Thursday, February 10, 2011

400,000 Changes and the Bible: Textual Variations

Has the Bible been "lost in translation?" Bible critics are quick to make the challenge that the Bible is a copy of a copy of a copy and therefore unreliable.1 Critic, Bart Ehrman goes onto discredit the Bible by alleging that there are numerous discrepancies within the New Testament manuscripts, 400,000 to be precise. It has been said that these are very important differences that are so drastic that they change the entire meaning, including altering fundamental Christian doctrines. Dan Wallace of the Center for the Study of New Testament Manuscripts points out that such criticism is completely unwarranted and he explains why.2

In my last blog, I pointed out that of the New Testament manuscripts, there are over 5,700 in Greek, 10,000 Latin and counting, not to mention all of the citations from the early church fathers. This being the case, according to Wallace, we should not be surprised to discover manuscript errors. He claims 400,00 is actually low, considering the 'embarrassing amount of riches' in manuscripts. Furthermore, Wallace and others have argued that these changes are fairly insignificant. A few cases in point: There are 16 different Greek variations to say that Jesus loves John, without changing the meaning. One particular manuscript shows signs of the monk growing tired as he copied, misspelling words and the like.

  1. Of the New Testament manuscript variants, 75 to 80% are simple spelling errors.
  2. The next largest category contain changes that can’t be translated; synonyms.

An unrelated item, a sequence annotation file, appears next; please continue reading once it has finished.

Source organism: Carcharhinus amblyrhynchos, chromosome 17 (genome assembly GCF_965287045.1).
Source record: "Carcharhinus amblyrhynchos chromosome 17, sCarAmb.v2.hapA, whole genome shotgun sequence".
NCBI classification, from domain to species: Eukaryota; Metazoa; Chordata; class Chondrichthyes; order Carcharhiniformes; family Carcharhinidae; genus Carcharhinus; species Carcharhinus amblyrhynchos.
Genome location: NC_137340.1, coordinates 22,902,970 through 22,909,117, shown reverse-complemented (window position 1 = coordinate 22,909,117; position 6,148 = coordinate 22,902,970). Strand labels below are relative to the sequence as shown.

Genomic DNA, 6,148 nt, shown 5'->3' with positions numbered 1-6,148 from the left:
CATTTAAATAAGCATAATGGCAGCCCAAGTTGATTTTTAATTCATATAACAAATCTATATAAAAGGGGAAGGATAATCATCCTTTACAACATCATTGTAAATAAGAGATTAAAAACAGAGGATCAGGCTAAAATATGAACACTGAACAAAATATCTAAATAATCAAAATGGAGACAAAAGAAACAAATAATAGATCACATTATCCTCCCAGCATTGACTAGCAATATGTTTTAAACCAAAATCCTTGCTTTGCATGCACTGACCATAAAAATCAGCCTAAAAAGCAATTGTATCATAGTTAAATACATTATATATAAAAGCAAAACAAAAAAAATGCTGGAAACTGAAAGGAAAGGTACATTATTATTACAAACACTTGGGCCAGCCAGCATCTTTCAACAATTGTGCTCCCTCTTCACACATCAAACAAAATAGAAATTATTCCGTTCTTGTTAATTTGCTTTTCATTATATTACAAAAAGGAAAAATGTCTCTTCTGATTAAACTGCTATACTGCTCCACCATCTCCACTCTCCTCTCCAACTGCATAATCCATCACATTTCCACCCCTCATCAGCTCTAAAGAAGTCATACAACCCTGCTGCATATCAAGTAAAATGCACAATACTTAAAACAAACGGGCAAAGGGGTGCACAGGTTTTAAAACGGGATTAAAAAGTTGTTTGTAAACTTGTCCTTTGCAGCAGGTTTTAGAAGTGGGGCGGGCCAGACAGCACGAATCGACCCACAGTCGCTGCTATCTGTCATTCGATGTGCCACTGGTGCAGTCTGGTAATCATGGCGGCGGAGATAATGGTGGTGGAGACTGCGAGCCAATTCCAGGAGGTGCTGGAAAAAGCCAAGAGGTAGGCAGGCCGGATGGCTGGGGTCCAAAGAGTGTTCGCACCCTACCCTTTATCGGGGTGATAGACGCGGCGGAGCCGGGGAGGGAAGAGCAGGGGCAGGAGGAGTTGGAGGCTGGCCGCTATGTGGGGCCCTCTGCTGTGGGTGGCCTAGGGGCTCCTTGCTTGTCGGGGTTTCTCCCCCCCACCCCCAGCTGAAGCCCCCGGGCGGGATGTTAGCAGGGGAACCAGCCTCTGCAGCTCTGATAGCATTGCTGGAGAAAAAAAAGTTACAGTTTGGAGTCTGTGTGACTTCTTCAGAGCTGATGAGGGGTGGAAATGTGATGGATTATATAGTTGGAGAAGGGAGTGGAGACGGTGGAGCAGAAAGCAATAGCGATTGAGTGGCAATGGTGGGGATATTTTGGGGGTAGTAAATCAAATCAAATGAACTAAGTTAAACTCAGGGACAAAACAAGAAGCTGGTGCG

3. The third category include variations that impact the meaning, but are not viable.
  4. The final category represents less than one percent of the variants and include changes that are both meaningful and viable. For example, the last 12 verses in Mark's Gospel is not found in the N.T. Manuscripts, prior to the fifth century. One of the most beloved passages (John 7:53-8:11), where the woman is caught in adultery is also omitted from the earliest manuscripts.3
The bottom line is that no viable changes that are meaningful, change or effect any major Christian doctrine or contradict any early creed. Of course, there is the exception of snake handling churches who want to take Mark 16:18 literally; however, I do not know of any Christian scholar who takes this sect seriously. There are, however, those who reject the earlier manuscripts in favor of the majority texts, as defended particularly by some King James only proponents.


1 While this remains a subject of interest among many skeptics as well as believers, it has been examined at great length over the years by many Bible scholars and historians. In the MP3 link below, Craig Keener discuses his book, The Historical Jesus of the Gospels, in which he summarizes a few basic important points on the matter.
2 Reinventing Jesus, Daniel B. Wallace, J. Ed Komoszewski and M. James Sawyer. Justin Taylor conducted an interview with Wallace which is available here:

1 comment:

  1. Credo House recently posted a blog on this topic that goes into quite a bit more detail:

    Text Criticism in a Nutshell